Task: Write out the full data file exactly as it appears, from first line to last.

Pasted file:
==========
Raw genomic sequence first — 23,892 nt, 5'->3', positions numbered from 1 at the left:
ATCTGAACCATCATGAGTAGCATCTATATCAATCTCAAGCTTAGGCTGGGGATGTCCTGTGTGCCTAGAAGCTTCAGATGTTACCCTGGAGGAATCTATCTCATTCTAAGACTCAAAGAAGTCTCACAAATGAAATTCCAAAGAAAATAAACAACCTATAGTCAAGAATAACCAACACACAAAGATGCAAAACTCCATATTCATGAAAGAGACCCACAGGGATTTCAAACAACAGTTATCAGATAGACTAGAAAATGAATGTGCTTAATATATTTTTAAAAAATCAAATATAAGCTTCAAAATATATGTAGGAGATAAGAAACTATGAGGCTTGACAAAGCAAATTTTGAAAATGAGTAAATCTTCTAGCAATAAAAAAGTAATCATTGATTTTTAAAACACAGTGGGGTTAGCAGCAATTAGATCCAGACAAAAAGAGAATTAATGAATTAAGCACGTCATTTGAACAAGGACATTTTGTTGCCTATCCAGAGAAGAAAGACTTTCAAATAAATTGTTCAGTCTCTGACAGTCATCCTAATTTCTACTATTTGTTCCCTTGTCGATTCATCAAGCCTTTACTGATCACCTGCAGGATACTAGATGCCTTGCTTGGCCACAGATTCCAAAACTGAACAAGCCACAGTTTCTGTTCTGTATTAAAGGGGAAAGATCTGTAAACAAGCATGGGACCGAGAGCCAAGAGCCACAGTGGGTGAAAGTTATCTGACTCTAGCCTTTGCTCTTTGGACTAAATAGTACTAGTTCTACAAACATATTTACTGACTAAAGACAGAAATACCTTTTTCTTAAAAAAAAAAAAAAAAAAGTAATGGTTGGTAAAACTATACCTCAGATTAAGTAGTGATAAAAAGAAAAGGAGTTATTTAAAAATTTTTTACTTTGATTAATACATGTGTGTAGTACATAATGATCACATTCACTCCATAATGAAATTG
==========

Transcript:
Raw genomic sequence first — 23,892 nt, 5'->3', positions numbered from 1 at the left:
ATCTGAACCATCATGAGTAGCATCTATATCAATCTCAAGCTTAGGCTGGGGATGTCCTGTGTGCCTAGAAGCTTCAGATGTTACCCTGGAGGAATCTATCTCATTCTAAGACTCAAAGAAGTCTCACAAATGAAATTCCAAAGAAAATAAACAACCTATAGTCAAGAATAACCAACACACAAAGATGCAAAACTCCATATTCATGAAAGAGACCCACAGGGATTTCAAACAACAGTTATCAGATAGACTAGAAAATGAATGTGCTTAATATATTTTTAAAAAATCAAATATAAGCTTCAAAATATATGTAGGAGATAAGAAACTATGAGGCTTGACAAAGCAAATTTTGAAAATGAGTAAATCTTCTAGCAATAAAAAAGTAATCATTGATTTTTAAAACACAGTGGGGTTAGCAGCAATTAGATCCAGACAAAAAGAGAATTAATGAATTAAGCACGTCATTTGAACAAGGACATTTTGTTGCCTATCCAGAGAAGAAAGACTTTCAAATAAATTGTTCAGTCTCTGACAGTCATCCTAATTTCTACTATTTGTTCCCTTGTCGATTCATCAAGCCTTTACTGATCACCTGCAGGATACTAGATGCCTTGCTTGGCCACAGATTCCAAAACTGAACAAGCCACAGTTTCTGTTCTGTATTAAAGGGGAAAGATCTGTAAACAAGCATGGGACCGAGAGCCAAGAGCCACAGTGGGTGAAAGTTATCTGACTCTAGCCTTTGCTCTTTGGACTAAATAGTACTAGTTCTACAAACATATTTACTGACTAAAGACAGAAATACCTTTTTCTTAAAAAAAAAAAAAAAAAAGTAATGGTTGGTAAAACTATACCTCAGATTAAGTAGTGATAAAAAGAAAAGGAGTTATTTAAAAATTTTTTACTTTGATTAATACATGTGTGTAGTACATAATGATCACATTCACTCCATAATGAAATTG